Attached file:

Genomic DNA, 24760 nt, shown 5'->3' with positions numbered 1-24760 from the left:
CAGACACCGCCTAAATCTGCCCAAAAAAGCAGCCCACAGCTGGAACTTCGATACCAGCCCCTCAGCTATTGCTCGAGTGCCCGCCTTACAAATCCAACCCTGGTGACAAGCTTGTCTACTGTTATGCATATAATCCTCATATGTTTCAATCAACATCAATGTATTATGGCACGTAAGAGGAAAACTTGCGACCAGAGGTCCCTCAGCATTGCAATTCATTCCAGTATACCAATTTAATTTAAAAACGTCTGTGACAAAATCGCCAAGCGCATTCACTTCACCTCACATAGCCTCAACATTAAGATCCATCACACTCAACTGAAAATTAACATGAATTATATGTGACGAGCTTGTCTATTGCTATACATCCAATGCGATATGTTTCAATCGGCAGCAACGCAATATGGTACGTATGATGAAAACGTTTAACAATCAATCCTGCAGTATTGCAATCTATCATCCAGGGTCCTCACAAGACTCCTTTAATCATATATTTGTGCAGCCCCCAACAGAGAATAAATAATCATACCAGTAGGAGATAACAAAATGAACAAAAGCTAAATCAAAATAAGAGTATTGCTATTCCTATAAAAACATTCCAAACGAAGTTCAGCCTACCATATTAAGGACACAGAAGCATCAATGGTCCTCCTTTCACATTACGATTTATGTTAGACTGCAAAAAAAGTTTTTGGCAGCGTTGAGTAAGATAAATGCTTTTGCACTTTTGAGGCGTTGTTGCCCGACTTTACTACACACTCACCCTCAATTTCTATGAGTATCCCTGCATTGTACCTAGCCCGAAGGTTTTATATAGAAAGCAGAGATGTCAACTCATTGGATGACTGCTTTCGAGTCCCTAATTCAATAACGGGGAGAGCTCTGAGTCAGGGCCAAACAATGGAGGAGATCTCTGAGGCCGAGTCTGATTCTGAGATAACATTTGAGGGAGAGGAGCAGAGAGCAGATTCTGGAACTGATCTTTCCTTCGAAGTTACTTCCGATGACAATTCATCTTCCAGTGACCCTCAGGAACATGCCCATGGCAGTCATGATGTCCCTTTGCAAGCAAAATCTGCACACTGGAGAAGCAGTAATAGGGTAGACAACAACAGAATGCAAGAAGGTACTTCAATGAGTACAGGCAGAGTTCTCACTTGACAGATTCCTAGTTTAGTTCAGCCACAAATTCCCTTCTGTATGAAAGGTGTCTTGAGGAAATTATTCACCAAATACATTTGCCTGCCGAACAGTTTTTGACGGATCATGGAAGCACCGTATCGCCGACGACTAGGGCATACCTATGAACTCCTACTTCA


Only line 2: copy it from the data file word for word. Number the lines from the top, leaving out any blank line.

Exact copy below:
CAGACACCGCCTAAATCTGCCCAAAAAAGCAGCCCACAGCTGGAACTTCGATACCAGCCCCTCAGCTATTGCTCGAGTGCCCGCCTTACAAATCCAACCCTGGTGACAAGCTTGTCTACTGTTATGCATATAATCCTCATATGTTTCAATCAACATCAATGTATTATGGCACGTAAGAGGAAAACTTGCGACCAGAGGTCCCTCAGCATTGCAATTCATTCCAGTATACCAATTTAATTTAAAAACGTCTGTGACAAAATCGCCAAGCGCATTCACTTCACCTCACATAGCCTCAACATTAAGATCCATCACACTCAACTGAAAATTAACATGAATTATATGTGACGAGCTTGTCTATTGCTATACATCCAATGCGATATGTTTCAATCGGCAGCAACGCAATATGGTACGTATGATGAAAACGTTTAACAATCAATCCTGCAGTATTGCAATCTATCATCCAGGGTCCTCACAAGACTCCTTTAATCATATATTTGTGCAGCCCCCAACAGAGAATAAATAATCATACCAGTAGGAGATAACAAAATGAACAAAAGCTAAATCAAAATAAGAGTATTGCTATTCCTATAAAAACATTCCAAACGAAGTTCAGCCTACCATATTAAGGACACAGAAGCATCAATGGTCCTCCTTTCACATTACGATTTATGTTAGACTGCAAAAAAAGTTTTTGGCAGCGTTGAGTAAGATAAATGCTTTTGCACTTTTGAGGCGTTGTTGCCCGACTTTACTACACACTCACCCTCAATTTCTATGAGTATCCCTGCATTGTACCTAGCCCGAAGGTTTTATATAGAAAGCAGAGATGTCAACTCATTGGATGACTGCTTTCGAGTCCCTAATTCAATAACGGGGAGAGCTCTGAGTCAGGGCCAAACAATGGAGGAGATCTCTGAGGCCGAGTCTGATTCTGAGATAACATTTGAGGGAGAGGAGCAGAGAGCAGATTCTGGAACTGATCTTTCCTTCGAAGTTACTTCCGATGACAATTCATCTTCCAGTGACCCTCAGGAACATGCCCATGGCAGTCATGATGTCCCTTTGCAAGCAAAATCTGCACACTGGAGAAGCAGTAATAGGGTAGACAACAACAGAATGCAAGAAGGTACTTCAATGAGTACAGGCAGAGTTCTCACTTGACAGATTCCTAGTTTAGTTCAGCCACAAATTCCCTTCTGTATGAAAGGTGTCTTGAGGAAATTATTCACCAAATACATTTGCCTGCCGAACAGTTTTTGACGGATCATGGAAGCACCGTATCGCCGACGACTAGGGCATACCTATGAACTCCTACTTCA